Any other public school educators getting tired of being told you’re overpaid?
State and local politicians are loudly claimingÂ teacher pay and benefits are bankrupting their governments, and a long parade of “experts” on the talking heads channels have declared us to be wildly over compensated (at least compared to the divine private sector), greedy, and don’t forget lazy.
Many of those same people make lots of noise when international comparisons of test scores show our students ranking in the middle of the pack but ignore other statistics showing teacher pay in the US also ranking low when compared to Finland, Korea and other industrialized countries.
They also want to change teacher compensation formulas to pay them based on changes in test scores, the so-called “value add” system, despite there being no evidence that such formulas (or the tests themselves for that matter) have any validity when it comes to student learning.
On the other side of things, one lone voice, New York Times columnist Nicholas Kristof,Â tries to make the case for raising teacher salaries, starting with the common reasoning that, if we want to improve schools, we need to attract more talented, better educated people to the profession.*
However, his better argument, one that needs to be made more frequently, is the long term benefits that comes from investing in good teachers and good schools.
Recent scholarship suggests that good teachers, even kindergarten teachers, increase their students’ earnings many years later. Eric A. Hanushek of Stanford University found that an excellent teacher (one a standard deviation better than average, or better than 84 percent of teachers) raises each student’s lifetime earnings by $20,000. If there are 20 students in the class, that is an extra $400,000 generated, compared with a teacher who is merely average.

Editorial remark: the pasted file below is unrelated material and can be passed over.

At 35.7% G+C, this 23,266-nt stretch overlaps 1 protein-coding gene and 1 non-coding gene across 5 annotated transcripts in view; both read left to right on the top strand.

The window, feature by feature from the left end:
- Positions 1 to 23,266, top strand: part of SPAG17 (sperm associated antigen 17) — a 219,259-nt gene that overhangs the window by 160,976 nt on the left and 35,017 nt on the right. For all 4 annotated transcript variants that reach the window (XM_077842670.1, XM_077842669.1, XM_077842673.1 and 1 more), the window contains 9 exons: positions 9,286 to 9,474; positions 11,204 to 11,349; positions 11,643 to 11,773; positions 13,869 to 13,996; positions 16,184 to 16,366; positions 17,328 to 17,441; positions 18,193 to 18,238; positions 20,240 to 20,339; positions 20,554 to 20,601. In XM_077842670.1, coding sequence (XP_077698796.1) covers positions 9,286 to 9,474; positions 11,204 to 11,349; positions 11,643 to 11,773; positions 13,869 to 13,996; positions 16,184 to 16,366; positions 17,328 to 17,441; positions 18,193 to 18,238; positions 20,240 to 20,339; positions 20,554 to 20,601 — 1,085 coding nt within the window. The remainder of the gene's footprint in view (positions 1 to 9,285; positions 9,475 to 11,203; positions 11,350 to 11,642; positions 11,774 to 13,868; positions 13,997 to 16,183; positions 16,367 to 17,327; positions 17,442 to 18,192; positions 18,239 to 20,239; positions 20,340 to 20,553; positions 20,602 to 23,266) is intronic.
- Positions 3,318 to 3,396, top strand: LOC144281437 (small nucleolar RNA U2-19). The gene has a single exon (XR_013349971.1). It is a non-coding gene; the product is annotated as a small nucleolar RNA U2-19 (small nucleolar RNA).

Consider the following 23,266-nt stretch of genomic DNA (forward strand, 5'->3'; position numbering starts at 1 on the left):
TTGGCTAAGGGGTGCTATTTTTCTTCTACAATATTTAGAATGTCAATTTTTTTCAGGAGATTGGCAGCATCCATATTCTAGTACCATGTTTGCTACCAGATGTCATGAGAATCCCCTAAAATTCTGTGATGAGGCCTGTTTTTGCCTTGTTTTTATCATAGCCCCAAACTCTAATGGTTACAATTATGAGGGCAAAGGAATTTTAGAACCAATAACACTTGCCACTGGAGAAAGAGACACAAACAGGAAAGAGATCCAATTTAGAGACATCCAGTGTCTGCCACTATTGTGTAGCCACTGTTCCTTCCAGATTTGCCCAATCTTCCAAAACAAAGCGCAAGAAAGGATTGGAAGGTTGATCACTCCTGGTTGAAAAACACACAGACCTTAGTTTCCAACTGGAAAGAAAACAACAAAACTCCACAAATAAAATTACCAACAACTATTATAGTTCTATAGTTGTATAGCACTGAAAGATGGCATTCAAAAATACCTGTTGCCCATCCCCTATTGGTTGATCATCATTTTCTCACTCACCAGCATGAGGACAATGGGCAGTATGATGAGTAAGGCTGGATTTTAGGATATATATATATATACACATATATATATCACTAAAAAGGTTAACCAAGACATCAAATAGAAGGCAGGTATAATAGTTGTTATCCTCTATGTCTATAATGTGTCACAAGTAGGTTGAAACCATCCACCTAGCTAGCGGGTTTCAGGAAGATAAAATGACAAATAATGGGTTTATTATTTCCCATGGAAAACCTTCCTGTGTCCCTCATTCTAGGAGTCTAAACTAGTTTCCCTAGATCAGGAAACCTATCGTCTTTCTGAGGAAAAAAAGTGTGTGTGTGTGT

During the economic mess of the past three years, we were told that the million dollar bonuses being paid by the likes of AIG, Bank of America, and other financial service companies were necessary so that they wouldn’t lose talented people.
The same “talent”, of course, that created the incredible risky investments that cause the crash in the first place.
Anyway, you rarely hear anyone saying anything about paying to retain talented teachers and principals, despite all the talk about them being the key factor to building a “world class” school system.
That’s because most people running business and government in this country are totally fixated on short term gains – the next quarter’s profits, the next election – rather than paying for long term public investments, ones that pay off in 10, 20, 30 years.
It’s why our roads, bridges, and public transportation systems are falling apart, why we continue to rely on increasingly expensive and scarce fossil fuels for energy, and why our school system is stuck with a 1950’s industrial model in this hyperlinked information age.
Considering that too many people in this country are worried about their day-to-day issues, I’m not optimistic about the short term thinking of our “leaders” changing anytime soon.
But something about our national attitude about planning for the future does need to change.
*Kristof weakens his case somewhat with the line “as measured by SAT scores” but that’s another rant.